A smoking deal; 90 Arnie point big Spanish red $8.99
Seek and ye shall find. We keep looking out for superior value wines and we keep finding them, even though it means wading through a sea of lesser wines.
Previous week’s wine, the just released 2013 Laya from Bodegas Atalaya, is another in a string of sensational Spanish values. The Laya reminds me of the superb Codice, Paso a Paso and Mas Donis wines in that they all represent amazing value and they are terrific daily drinkers to buy by the case.
Bodegas Atalaya is one of 9 wine estates run by the Juan Gil family from neighboring Jumilla. 99 years ago, Juan Gil Giménez founded the winery bearing his name in Jumilla, in southeast Spain. Now in its fourth generation, the family, under Juan Gil Gonzáles, still runs their estates with uncompromising passion. I know this firsthand because I visited these estates in May, 2013 and met Ángel and Miguel Gil Vera, the newest generation of the Gil family.
One thing all their estates have in common is a no-nonsense approach to producing the best wine they possibly can from their respective terroirs. Their wineries are strictly functional, not grandiose. They spend money not on fancy décor but rather on the best, appropriate equipment, better barrels and painstaking (mostly manual) vineyard work.
Bodegas Atalaya produces the Laya. It is their entry level wine. The winery is run by Frank Gonzales, a big bear of a Spaniard who speaks English with an improbable Australian accent and who does not suffer fools gladly. He talked about Atalaya’s wines in such a straightforward, matter-of-fact way that made more impressive their unstinting approach to quality simply because there were no unnecessary adjectives or sales-like wine speak. The facts – low yields for better concentration, non-interventionist winemaking and careful ageing – spoke for themselves. Frank let the wine do the talking, with a bit of Aussie cheer.
Atalaya is located in Almansa, where we spent the night. In May, the weather was quite windy and cool with a few sprinkles. The soils there are poor limestone and clay. The old vines are planted close to the ground with no wire training (bush vine or gobelet method) and the vineyards are vast and nearly flat. You don’t feel that you are at a lofty 3200 foot altitude and that this area is where the vast plateau, or Mesa, of central Spain comes down to greet the approaching Mediterranean Sea.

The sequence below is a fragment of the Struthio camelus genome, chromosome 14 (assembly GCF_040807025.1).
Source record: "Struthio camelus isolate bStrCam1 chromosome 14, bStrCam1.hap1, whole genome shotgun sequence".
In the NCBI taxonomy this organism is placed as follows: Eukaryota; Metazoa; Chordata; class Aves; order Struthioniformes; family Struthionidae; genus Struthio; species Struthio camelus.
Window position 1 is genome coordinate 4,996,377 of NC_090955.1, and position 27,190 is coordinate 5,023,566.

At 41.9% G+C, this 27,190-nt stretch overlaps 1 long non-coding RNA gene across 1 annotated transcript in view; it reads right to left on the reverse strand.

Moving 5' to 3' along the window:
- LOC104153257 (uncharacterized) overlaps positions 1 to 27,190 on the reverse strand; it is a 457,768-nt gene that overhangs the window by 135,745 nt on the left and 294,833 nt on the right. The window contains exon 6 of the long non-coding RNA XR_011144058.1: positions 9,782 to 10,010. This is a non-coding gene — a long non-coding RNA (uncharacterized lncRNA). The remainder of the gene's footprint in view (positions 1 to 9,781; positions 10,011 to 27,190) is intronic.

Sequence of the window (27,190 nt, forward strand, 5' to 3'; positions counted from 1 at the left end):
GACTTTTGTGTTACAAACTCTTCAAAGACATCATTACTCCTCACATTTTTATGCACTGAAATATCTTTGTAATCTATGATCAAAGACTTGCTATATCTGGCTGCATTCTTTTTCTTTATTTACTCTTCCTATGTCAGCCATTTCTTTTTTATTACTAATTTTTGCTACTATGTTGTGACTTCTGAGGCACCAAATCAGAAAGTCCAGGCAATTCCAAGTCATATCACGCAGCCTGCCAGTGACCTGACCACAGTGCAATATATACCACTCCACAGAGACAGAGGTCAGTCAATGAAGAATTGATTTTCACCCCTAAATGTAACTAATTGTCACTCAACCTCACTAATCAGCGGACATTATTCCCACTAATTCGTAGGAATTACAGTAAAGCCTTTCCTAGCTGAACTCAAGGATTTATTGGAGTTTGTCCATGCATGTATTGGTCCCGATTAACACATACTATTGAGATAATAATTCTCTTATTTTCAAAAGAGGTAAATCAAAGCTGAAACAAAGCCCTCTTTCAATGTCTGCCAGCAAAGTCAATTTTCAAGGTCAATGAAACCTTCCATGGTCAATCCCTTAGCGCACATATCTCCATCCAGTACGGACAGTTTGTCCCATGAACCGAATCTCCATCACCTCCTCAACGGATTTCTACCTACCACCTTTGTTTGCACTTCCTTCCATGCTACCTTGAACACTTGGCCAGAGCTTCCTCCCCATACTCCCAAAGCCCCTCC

Laya is produced from 70% Garnacha Tintorera and 30% Monastrell. Garnacha Tintorera, also known as Alicante Bouschet, is a red-fleshed cousin of Grenache, so it produces deeply colored wines like the Laya. Monastrell, also known as Mourvèdre, is native to this area and produces deeply colored, spicy reds.
The Laya spends four months in French oak and you can smell and taste its subtle and savory spice notes that are well integrated into the wine. It is stunning how they can make a wine this good yet manage to sell it for only $8.99/bottle!
Slightly glass-staining opaque ruby to black color. Smoky aromas of dark, ripe black cherry and blackberry fruit with hints of clove and licorice. On the palate, the Laya boasts fruity, rich, velvety black cherry and blueberry lifted by bright acidity and finishing with a hint of espresso roast. I like the slight bitter note of the espresso roast at the finish because it balances out the wine and prevents it from finishing too fruit forward.
90 Arnie points
Contact us by responding to this email or order online here to order this wine through our Special Orders department. Have it shipped to your door or come pick it up in the store. When contacting the store to purchase, a credit card will be needed to complete your order.